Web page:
MoFA gets in on the act: Foreign Ministry Spokesman Ahmed Abu-Zeid is blogging about “Egypt’s necessary war on terrorism” in response to a piece in Foreign Affairs by Steven Cook headlined “Egypt’s Nightmare: Sis’s dangerous war on terror” in the journal’s November / December 2016 issue.

EFG Hermes’ Vortex infrastructure fund gets a brief shout-out in Reuters’ profile of Portuguese wind farm builder-operator EDP Renovaveis and chief executive Joao Manso Neto, with his “long, grey hair and gaunt features.” The EFG fund has twice acquired substantial non-majority stakes in EDPR assets.

Also making the rounds this morning on the interwebs:

On Deadline

Al Ahram columnist Farouk Goweda says Egypt’s ministers spend too much time on TV. The increased presence of Egypt’s Cabinet in TV interviews and talk shows have brought up several conflicting statements, he says, and worse, have caused market fluctuations and price gouging.

Another year, more casualties: El Watan’s Mahmoud Khalil questions the government’s commitment to investing in infrastructure. Prompted by deaths due to heavy rainfall this weekend, the columnist notes promises made after the Alexandria floods of late 2015 of EGP 1 bn in infrastructure investment have gone unfulfilled. Khalil suggests the authorities need to be more transparent to regain citizens’ trust.

Worth Reading

If you’re not an FT subscriber, subscribe today (or, for the ethically challenged, ask a friend to send you the text) and read “Clinton and Obama: An American rift over an Egyptian despot.” The piece by Geoff Dyer and Heba Saleh is the definitive account of US foreign policy toward Egypt during the events of 25 January and reveals a Hillary Clinton with whom the Egyptian business community would be much more comfortable than many would think. (Longtime readers will recall our assertion that Clinton is blamed locally for everything from pushing out Mubarak to cozying up to the Beardos when the Ikhwan seized power.

Image of the Day

Burullus wall art festival makes the AP: The Associated Press’ amazing Amr Nabil covers Burullus’ third annual wall art festival in this photo essay picked up by the Mail Online. The accompanying story quotes Egyptian, Macedonian and Portuguese artists participating.

Worth Watching

We hate to recommend two things behind paywalls in a single morning, but the FT’s new series on chief executives under pressure is worth recommending. How do leaders cope with intense stress? In M&A situations, in times of turmoil — and even when facing jail? FT management editor Andrew Hill has a series of interviews in the pipeline, starting with “Kozlowski: The CEO who went to jail” (run time: 14:08), which tells the story of the Tyco CEO Dennis Kozlowski, “one of the most deal-driven CEOs in America” who went to jail, some claim, for simply having been too-rich (and too public about it) after the Enron meltdown. The interview covers “the stress of running a large conglomerate, going to jail, and returning to life on the outside.”

Diplomacy + Foreign Trade

We love dates: The Trade and Industry Ministry is looking to boost non-oil exports to USD 30 bn by 2020, minister Tarek Kabil told Amwal Al Ghad on the sidelines of the second Egyptian dates festival. Egypt only exports 2.7% of its dates despite producing 18% of the global output, he added. The ministries of trade and agriculture signed an MoU with the UN’s Food and Agriculture Organization to strengthen the value chain of dates. The ministries signed a second MoU with the United Nations Industrial Development Organization to develop the dates industry, Al Masry Al Youm reported.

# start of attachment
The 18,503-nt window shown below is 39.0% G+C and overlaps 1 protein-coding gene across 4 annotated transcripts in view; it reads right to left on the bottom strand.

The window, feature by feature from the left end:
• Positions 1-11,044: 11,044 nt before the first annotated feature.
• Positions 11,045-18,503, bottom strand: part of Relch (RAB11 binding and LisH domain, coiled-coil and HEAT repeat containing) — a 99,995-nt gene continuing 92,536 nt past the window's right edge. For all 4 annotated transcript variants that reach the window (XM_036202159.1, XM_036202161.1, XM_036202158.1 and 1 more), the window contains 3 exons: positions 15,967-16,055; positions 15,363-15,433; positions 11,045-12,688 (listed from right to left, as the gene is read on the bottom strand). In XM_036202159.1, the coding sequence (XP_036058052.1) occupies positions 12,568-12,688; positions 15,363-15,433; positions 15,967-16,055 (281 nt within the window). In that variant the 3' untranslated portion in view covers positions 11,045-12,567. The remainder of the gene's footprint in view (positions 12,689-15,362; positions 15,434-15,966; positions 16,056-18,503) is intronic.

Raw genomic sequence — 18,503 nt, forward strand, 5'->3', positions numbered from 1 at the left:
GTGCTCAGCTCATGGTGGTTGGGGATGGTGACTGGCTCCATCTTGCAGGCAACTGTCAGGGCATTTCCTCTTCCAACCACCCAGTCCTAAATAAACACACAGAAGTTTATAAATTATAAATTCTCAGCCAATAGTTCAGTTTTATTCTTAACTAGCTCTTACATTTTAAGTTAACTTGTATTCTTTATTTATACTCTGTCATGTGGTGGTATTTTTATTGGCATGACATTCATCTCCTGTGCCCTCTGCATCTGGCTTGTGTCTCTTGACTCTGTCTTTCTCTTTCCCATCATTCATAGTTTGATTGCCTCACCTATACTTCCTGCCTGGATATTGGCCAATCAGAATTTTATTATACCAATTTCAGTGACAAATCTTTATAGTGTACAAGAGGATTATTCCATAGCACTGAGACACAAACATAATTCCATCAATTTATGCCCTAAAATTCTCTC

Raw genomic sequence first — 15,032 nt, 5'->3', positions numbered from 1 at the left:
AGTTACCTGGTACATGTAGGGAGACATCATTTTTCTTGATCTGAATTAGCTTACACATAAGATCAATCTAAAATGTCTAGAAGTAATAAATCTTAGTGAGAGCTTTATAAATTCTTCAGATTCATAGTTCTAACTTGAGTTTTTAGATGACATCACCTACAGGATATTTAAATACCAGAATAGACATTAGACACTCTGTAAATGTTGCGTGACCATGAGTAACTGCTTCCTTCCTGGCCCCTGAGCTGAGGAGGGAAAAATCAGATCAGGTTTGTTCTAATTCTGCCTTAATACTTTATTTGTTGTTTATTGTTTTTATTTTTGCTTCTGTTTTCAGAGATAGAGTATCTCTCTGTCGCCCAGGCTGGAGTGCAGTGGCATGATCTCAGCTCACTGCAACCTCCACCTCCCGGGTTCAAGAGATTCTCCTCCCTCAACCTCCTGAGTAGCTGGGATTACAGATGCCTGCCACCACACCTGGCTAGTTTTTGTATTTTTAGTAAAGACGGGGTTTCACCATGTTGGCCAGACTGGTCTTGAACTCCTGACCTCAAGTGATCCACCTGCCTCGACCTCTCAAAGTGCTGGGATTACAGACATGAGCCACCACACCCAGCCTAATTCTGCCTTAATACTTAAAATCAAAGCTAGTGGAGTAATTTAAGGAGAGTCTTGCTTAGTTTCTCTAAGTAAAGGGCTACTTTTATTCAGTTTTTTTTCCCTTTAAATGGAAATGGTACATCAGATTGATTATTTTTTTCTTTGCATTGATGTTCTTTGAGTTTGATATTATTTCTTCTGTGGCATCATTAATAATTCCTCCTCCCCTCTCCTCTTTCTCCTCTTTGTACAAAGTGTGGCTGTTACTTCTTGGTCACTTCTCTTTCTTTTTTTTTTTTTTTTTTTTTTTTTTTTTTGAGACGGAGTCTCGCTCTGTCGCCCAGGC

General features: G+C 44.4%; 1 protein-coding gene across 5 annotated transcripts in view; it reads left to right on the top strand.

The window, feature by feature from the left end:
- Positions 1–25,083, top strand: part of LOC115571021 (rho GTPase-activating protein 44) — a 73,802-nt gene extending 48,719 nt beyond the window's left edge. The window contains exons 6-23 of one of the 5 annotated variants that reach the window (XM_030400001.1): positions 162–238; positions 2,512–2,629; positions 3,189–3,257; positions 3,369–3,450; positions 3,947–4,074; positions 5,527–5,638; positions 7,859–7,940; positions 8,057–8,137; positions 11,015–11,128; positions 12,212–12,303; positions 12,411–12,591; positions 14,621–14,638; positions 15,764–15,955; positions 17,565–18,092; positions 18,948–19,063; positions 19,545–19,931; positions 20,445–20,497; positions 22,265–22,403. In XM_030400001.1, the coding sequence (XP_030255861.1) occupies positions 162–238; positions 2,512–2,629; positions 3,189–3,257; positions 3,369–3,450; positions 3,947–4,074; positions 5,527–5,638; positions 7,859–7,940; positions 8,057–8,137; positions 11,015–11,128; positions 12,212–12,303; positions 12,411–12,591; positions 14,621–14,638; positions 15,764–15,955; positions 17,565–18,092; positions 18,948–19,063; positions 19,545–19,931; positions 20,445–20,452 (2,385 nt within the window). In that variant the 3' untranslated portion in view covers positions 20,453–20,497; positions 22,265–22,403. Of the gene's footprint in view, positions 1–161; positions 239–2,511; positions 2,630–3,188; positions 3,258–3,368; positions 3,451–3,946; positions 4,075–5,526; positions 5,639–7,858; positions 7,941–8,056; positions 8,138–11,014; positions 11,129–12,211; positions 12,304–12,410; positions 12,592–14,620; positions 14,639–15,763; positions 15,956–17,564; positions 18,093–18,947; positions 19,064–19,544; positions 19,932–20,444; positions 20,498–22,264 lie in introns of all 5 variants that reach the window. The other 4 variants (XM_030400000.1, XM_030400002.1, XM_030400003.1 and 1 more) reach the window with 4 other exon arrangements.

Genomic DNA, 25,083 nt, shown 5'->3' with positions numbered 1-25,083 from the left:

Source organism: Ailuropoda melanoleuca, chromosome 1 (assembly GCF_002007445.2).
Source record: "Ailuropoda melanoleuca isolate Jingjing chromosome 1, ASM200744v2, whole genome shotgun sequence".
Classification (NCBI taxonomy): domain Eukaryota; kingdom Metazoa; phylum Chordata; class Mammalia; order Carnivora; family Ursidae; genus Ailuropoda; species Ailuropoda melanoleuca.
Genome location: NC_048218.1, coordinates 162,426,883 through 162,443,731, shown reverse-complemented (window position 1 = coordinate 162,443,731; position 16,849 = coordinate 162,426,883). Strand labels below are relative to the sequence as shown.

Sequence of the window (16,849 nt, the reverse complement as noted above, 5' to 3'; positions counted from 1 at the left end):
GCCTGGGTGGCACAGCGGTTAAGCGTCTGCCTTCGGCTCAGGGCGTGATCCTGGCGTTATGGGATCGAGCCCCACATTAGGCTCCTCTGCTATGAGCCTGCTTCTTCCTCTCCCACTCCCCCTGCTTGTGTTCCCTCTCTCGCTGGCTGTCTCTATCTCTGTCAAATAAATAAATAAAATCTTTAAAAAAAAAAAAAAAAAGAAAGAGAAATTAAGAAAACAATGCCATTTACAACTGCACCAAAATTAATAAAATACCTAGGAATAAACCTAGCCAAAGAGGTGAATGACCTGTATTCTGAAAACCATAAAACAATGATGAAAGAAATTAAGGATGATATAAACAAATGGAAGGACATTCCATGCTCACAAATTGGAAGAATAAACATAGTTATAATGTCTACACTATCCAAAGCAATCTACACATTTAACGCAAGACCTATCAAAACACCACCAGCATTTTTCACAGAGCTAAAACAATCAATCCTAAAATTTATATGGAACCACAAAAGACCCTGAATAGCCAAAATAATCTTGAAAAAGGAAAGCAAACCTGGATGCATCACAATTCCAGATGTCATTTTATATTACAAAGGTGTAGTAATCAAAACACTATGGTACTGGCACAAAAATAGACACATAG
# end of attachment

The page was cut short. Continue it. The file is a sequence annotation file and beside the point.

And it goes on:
Egypt will host the China-Arab Cooperation Forum in 2018, deputy electricity minister Ossama Assran said, Al Masry Al Youm reported. This year’s Forum closed last week.


Infinity Solar building four power plants under FiT phase two

Infinity Solar are building four power plants under FiT phase two with a total capacity of 133 MW, Human Resources Director Hisham El Gamal told Al Borsa. Two wind farms with a combined capacity of 100 MW will be built in Gabal El Zeit, in addition to a 30 MW solar power plant in Zaafarana and another at 3 MW, he added. The company could only reach financial close on one 50 MW project in Benban under phase one, he added. The USD 100 mn plant will be financed by a German Bank and the Arab African International Bank, he told Al Mal.

Health + Education

Traders caught storing 220k types of meds amid widespread shortages

The Health Ministry has accused the former head of the Pharmacists Syndicate and Ibn Sina Pharma founder Mohamed Abdel Gawad with hoarding 220k meds held in storage at an Ibn Sina Pharma-owned warehouse in Qalubiya since 2015. The move follows a bust in coordination with the Supply Ministry of the warehouse which included critical meds that are currently in short supply, said Health Ministry spokesperson Khaled Megahid, according to Al Masry Al Youm. The meds include IV fluids, as well as some pharma used in ER, childbirth, and seizures. Abdel Gawad’s case has been brought to the Prosecutor General.


Russian flight ban may be lifted by the year’s end

A decision to lift the Russian flight ban on Egypt could come by the end of the year, according to Russian Transport Minister Maxim Sokolov, Sputnik notes. "If the Egyptian colleagues invite us with the commission by December, if the group works rapidly and prepares the corresponding report….[the resumption of flights] can be launched before winter holidays. But for now these are just assumptions," Sokolov said. He reiterated statements last week that Egyptian authorities have implemented almost every airport security measure demanded by Russia, with the remaining one due within upcoming weeks.

Tourism Ministry to launch promotional campaign in Rome next month

The Tourism Ministry will launch a promotional campaign for Egyptian tourism in Rome, according to Al Shorouk. Additional flights between Sharm El Sheikh and a number of Italian cities have also been scheduled during the coming three months. The report comes as Reuters quotes Italian Foreign Minister Paolo Gentiloni as saying that the unsolved murder of graduate student Giulio Regeni is an “open wound” and that it was “‘not by chance’ that Rome had recalled its ambassador from Cairo in April.